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Federal Appeals Court rules gun discovery violates Fourth Amendment because traffic stop was unlawfully extended

Philadelphia officers had removed a vehicle’s passenger for safety concerns during a traffic stop and found a loaded pistol



During the early morning hours of February 23, 2019, Philadelphia police officers Cannon and Gonzalez were on patrol in a high crime area of North Philadelphia. They observed a two-door pick-up truck drive through a stop sign and fail to activate a turn signal. The officers pulled the truck over and the officers approached the truck on both sides. They observed three male passengers, two in the front and one in the back.

During the officers’ collection of license, registration and keys from the driver, they smelled alcohol and noticed that the front seat passenger was heavily intoxicated. The officers requested the driver to step out of the truck for a sobriety test. The driver complied and left the truck door open as he exited.

Officer Cannon, uninvited and “without apparent justification,” entered the truck and placed both knees on the driver’s seat. He explained at a subsequent evidence suppression hearing that he entered to engage with the passengers.

Cannon told both passengers three times to keep their hands visible. They failed to comply and explained that they were cold. Cannon exited the truck, walked to the other side and ordered the front seat passenger to step out. While this was going on, Officer Gonzalez was in the process of conducting a field sobriety test on the driver. Gonzalez noticed that Cannon was attempting to deal with the two passengers. Before he completed the sobriety test and before running the driver’s license and registration, he placed the driver in the patrol car to assist Cannon with the passengers. He did so out of concern for the safety of his fellow officer.

Meanwhile, Hurtt, the backseat passenger, turned away from Cannon and reached toward a tool bucket on the seat next to him. Cannon ordered him to show his hands and Hurtt put them up and said, “I’m cool.”

Hurtt reached for the bucket again, but Cannon grabbed his arm and told Hurtt to exit the truck. Hurtt complied and during a subsequent search, Cannon found a loaded handgun in his waistband. Hurtt was arrested and the entire stop lasted 16 minutes and 33 seconds based on police video.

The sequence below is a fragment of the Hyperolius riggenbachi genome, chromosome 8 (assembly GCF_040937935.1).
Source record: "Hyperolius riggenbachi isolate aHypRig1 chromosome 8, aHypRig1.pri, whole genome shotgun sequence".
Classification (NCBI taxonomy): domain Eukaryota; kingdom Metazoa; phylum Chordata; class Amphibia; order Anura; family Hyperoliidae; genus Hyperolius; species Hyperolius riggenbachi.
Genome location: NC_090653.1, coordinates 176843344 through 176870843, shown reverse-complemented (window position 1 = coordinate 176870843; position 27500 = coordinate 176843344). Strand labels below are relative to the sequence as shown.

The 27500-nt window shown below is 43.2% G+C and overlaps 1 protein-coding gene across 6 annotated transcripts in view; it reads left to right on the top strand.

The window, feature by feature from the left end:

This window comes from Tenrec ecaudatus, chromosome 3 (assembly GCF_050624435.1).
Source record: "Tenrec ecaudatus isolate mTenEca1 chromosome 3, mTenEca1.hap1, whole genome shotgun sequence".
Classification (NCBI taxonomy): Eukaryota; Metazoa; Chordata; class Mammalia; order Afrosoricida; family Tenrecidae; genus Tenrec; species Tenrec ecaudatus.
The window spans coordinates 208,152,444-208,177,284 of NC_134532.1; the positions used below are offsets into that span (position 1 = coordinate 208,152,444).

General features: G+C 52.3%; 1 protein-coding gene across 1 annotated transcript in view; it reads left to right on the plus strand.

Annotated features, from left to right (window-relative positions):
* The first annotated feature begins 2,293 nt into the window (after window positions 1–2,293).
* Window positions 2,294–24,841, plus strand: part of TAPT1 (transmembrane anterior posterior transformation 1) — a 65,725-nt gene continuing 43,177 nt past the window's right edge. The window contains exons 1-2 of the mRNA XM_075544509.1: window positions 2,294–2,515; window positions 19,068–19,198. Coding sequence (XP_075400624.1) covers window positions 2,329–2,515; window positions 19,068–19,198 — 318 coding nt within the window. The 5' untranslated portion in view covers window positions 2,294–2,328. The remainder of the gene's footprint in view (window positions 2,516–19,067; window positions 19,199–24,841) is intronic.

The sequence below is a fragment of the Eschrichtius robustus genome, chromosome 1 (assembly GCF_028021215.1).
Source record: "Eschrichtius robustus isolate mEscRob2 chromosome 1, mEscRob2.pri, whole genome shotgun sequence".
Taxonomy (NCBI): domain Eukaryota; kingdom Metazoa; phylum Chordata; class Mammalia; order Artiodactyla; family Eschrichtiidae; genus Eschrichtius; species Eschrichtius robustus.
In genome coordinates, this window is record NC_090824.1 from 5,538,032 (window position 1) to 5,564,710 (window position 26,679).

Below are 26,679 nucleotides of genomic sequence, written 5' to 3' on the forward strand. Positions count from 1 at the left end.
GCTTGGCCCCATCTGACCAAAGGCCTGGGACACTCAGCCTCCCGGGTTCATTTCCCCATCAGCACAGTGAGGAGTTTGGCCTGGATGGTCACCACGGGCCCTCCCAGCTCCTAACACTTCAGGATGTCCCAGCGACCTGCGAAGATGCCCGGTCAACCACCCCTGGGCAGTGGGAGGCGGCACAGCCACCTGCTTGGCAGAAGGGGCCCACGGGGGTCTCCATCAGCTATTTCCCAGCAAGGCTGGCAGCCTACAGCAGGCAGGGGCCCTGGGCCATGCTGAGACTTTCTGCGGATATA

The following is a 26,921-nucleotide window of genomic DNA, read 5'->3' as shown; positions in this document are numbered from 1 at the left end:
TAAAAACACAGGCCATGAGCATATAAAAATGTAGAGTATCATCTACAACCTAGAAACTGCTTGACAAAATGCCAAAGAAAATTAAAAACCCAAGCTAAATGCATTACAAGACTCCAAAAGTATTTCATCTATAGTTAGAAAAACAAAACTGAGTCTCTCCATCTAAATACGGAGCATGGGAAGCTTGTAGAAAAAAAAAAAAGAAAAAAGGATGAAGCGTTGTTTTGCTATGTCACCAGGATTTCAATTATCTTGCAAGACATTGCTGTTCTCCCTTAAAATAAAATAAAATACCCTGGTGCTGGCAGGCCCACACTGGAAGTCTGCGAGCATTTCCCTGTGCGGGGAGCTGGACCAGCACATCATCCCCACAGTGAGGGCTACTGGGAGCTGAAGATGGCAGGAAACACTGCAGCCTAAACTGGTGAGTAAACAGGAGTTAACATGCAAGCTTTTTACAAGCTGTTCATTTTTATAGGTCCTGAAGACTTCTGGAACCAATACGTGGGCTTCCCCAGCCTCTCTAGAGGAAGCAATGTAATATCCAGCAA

During a motion to suppress the hearing Hurtt argued that when Cannon entered the truck, he strayed from the parameters of a lawful traffic stop. He argued that this unlawful police action made the subsequent discovery of the gun illegal. The District Court judge rejected Hurtt’s argument and ruled that Cannon “was justified in looking into the vehicle to maintain the safety of the officers … during the open investigations.” Hurtt entered a guilty plea but preserved his right of appeal.

“Precarious conduct” of the officer

The Decision of the Court of Appeals – The Third Circuit [1] determined that the initial traffic stop of the pick-up truck was reasonable and based upon probable cause. The court next examined Officer Cannon’s actions during the time period of the stop.

The court observed that during a traffic stop, the police investigation must be reasonably related to the reasons for the stop. The court explained that if an extension of a stop prolongs it beyond the time reasonably required to complete the mission of issuing a ticket, the resulting delay must be supported by reasonable suspicion.

The court cited the United States Supreme Court opinion in Rodriguez v. United States in which the Supreme Court ruled that “a seizure justified only by a police-observed traffic violation … becomes unlawful if it is prolonged beyond the time reasonably required to complete the mission.” [2]